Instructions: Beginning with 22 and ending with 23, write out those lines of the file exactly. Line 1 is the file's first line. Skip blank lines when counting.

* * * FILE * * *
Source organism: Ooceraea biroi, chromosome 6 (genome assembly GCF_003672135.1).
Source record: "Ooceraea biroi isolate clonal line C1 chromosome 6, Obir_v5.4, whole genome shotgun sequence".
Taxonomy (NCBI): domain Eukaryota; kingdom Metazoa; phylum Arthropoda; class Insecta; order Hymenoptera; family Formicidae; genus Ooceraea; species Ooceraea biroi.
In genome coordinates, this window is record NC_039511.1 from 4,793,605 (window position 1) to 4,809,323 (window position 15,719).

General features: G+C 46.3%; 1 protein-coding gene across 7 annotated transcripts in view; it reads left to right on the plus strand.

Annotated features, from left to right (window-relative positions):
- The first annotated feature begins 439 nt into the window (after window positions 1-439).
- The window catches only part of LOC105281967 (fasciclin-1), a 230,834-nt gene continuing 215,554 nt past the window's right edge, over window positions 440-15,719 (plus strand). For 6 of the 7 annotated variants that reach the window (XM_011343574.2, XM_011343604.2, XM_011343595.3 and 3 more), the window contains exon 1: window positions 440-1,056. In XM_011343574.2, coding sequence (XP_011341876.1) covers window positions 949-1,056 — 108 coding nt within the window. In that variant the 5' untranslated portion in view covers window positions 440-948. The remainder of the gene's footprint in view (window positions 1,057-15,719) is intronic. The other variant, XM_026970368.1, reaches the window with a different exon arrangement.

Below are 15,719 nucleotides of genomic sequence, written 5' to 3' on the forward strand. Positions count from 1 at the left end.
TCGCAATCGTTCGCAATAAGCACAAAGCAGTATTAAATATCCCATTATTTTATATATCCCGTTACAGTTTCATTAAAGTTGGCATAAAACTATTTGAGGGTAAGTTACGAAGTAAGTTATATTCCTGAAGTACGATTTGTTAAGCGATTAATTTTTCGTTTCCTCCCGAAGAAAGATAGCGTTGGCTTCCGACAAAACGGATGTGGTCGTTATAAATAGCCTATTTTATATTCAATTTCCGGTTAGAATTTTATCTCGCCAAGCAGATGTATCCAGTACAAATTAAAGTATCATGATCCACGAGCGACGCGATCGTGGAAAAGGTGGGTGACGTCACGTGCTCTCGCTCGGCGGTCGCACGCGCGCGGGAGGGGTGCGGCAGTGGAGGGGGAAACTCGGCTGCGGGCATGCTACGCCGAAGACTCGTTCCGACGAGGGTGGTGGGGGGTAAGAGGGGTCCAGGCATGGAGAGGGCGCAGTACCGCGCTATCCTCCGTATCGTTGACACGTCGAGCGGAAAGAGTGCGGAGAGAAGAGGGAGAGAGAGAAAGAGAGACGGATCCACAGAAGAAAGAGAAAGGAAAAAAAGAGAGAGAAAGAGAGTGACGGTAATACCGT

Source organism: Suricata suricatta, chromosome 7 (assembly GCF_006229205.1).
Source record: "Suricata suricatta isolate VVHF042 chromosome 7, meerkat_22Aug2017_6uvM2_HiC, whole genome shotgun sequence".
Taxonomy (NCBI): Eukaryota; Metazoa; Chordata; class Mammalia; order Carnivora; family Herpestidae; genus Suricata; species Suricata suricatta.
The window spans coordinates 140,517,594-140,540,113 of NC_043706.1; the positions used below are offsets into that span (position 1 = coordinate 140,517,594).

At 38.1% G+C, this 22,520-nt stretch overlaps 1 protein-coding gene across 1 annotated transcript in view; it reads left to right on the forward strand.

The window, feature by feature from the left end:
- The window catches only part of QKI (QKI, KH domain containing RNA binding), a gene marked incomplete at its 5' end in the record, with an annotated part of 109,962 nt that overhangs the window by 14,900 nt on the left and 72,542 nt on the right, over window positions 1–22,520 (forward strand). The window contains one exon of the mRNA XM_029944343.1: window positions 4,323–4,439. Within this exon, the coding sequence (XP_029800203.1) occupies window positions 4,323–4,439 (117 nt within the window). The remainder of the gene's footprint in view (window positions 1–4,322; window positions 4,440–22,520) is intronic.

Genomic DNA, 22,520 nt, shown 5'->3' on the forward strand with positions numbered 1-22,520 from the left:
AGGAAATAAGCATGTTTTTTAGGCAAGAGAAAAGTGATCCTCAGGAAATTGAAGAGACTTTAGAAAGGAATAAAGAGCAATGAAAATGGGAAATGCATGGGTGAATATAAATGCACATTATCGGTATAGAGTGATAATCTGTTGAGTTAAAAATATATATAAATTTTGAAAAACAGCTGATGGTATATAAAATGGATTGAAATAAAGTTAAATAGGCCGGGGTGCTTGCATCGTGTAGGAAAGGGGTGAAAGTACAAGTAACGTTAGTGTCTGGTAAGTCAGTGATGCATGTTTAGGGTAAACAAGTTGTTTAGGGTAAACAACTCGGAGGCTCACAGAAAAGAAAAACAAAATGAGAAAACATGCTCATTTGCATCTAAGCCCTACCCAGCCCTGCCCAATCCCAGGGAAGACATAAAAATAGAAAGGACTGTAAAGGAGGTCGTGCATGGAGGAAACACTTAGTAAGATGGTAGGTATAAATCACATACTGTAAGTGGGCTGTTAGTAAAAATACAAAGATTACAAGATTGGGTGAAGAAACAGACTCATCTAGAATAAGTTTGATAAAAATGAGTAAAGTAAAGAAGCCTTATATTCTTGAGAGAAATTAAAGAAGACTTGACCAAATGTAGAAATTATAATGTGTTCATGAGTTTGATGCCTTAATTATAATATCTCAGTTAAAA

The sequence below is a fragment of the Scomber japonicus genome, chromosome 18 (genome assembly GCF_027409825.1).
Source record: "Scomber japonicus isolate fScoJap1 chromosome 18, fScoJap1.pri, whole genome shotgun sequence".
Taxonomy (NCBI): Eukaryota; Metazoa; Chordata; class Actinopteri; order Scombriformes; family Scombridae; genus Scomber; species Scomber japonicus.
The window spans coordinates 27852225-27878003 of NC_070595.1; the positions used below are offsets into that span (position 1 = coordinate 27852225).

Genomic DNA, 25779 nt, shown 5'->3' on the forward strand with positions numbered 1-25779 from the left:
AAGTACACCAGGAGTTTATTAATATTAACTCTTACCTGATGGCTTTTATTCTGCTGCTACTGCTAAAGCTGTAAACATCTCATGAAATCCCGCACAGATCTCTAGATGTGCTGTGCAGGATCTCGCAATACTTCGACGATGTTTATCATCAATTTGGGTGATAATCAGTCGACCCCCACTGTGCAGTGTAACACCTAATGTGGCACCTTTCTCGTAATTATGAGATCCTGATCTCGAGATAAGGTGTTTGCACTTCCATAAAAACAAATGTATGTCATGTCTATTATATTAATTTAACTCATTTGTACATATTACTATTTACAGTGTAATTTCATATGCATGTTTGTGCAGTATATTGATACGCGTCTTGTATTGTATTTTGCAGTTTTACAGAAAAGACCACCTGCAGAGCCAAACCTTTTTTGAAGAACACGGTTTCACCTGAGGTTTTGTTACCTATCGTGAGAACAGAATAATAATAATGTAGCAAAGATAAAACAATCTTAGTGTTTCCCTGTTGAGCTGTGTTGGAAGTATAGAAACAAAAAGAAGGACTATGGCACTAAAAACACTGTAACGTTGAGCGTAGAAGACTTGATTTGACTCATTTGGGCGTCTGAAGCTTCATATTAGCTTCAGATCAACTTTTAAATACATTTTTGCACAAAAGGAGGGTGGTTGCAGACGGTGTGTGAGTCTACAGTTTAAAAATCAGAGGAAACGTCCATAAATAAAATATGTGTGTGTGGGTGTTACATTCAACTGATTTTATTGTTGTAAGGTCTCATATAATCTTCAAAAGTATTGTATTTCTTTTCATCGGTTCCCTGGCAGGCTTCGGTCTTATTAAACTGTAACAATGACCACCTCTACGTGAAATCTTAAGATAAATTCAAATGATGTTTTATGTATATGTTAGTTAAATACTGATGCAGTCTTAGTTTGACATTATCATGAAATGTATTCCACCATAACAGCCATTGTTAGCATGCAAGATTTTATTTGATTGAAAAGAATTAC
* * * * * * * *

Taxonomy (NCBI): Eukaryota; Metazoa; Chordata; class Actinopteri; order Scombriformes; family Scombridae; genus Scomber; species Scomber japonicus.
The window spans coordinates 27852225-27878003 of NC_070595.1; the positions used below are offsets into that span (position 1 = coordinate 27852225).